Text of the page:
Knowingness, Practical Jokes and the Use of Superior Knowledge in Kipling's Short Stories
This book is an exploration of the way in which the characters in Rudyard Kipling’s short stories use superior knowledge, which often involves deception and the playing of practical jokes. There was early critical hostility to the stance adopted by Kipling’s characters, that of a superior knowledge acquired by friendship with a small male circle. This book engages with a long-standing critical tradition which treats the jokes as acts of vicarious revenge or symptoms of supposed defects in Kipling’s personality, instead setting his use of the practical joke in the wider social context of his time.
In this book Kipling’s writing is examined for what it reveals about a complex, self-conscious but powerful range of values rather than what it is supposed to disguise or conceal. Although he endorsed British colonial rule, Kipling was frank about the slackness, endemic rule-breaking and second-rate nature of British rule in India. He also criticised some of the widespread cultural, religious and moral phenomena of his time, which he thought harmful. Many of his short stories contain an implied but serious criticism of Victorian beliefs, from attitudes to death-beds, and schoolboys to Positivism.
Chapter 7 ‘Lispeth’
The qualities Kipling identified with superior knowledge and knowingness may in some cases be characterised by their absence. With those people who lack such qualities, we may see in what he thought these traits consisted and how essential he thought them to be. Following the procedure of apophatic theology, it would be useful to look at three examples where superior knowledge and knowingness are defined by what they are not: instances of that pride and zeal with which Kipling’s Angel of Mirth tried to contend.1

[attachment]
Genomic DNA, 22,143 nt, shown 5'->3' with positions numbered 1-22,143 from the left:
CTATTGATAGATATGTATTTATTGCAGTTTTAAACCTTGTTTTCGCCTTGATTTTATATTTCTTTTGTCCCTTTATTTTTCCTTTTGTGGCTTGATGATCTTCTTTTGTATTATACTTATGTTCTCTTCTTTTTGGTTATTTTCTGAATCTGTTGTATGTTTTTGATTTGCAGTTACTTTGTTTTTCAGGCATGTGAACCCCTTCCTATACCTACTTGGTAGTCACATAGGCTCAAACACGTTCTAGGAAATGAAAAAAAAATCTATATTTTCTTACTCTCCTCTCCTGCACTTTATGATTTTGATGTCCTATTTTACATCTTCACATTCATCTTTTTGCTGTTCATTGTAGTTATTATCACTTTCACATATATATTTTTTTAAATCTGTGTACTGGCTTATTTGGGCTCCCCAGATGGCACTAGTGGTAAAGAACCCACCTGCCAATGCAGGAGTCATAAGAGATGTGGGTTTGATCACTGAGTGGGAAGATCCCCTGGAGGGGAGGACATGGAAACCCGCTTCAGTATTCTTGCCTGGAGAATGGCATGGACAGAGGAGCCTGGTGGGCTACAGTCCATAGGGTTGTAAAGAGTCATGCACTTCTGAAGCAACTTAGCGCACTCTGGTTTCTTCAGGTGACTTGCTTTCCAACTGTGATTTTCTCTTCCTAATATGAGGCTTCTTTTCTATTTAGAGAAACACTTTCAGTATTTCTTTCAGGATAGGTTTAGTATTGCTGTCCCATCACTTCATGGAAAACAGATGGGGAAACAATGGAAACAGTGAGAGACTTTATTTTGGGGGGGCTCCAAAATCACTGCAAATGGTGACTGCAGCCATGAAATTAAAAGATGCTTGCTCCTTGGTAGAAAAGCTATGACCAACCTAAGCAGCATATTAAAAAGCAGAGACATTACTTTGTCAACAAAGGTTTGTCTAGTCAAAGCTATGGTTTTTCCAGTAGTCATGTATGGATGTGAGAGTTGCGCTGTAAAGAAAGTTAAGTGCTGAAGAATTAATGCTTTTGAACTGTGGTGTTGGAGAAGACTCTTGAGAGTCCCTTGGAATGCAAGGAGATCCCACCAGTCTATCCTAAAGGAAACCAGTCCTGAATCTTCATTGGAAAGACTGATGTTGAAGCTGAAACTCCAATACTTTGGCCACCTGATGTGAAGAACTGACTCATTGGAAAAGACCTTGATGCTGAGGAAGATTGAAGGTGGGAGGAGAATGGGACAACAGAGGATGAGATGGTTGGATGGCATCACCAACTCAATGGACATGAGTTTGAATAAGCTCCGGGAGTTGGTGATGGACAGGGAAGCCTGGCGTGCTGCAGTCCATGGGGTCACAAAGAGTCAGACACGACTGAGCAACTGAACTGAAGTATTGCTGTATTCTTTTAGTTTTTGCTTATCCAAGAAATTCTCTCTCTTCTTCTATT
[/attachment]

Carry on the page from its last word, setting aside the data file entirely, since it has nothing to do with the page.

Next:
The epigraph of ‘Lispeth’  points to a failure in the version of Christianity offered to the convert: ‘Look, you have cast out Love’ indicates a betrayal of the faith’s most essential qualities. If Christianity is not a means of love and transformation, then what purpose does that religion serve? ‘Your cold Christ and tangled Trinities’,2 which the speaker in the epigraph abandons, suggests a belief that has become an arid system, or a social and intellectual construction that cannot nourish the individual heart. However, an early reference in the tale develops and modifies the implications of the opening poem. The Kotgarh Valley in which Lispeth’s parents lived, and where they were born, had been the centre of operations for the Moravian brethren. The story takes place ‘after the reign of the Moravian missionaries […] but before Kotgarh had quite forgotten her title of “Mistress of the Northern Hills”’ . This reference to an earlier happier time in Kotgarh would have been...
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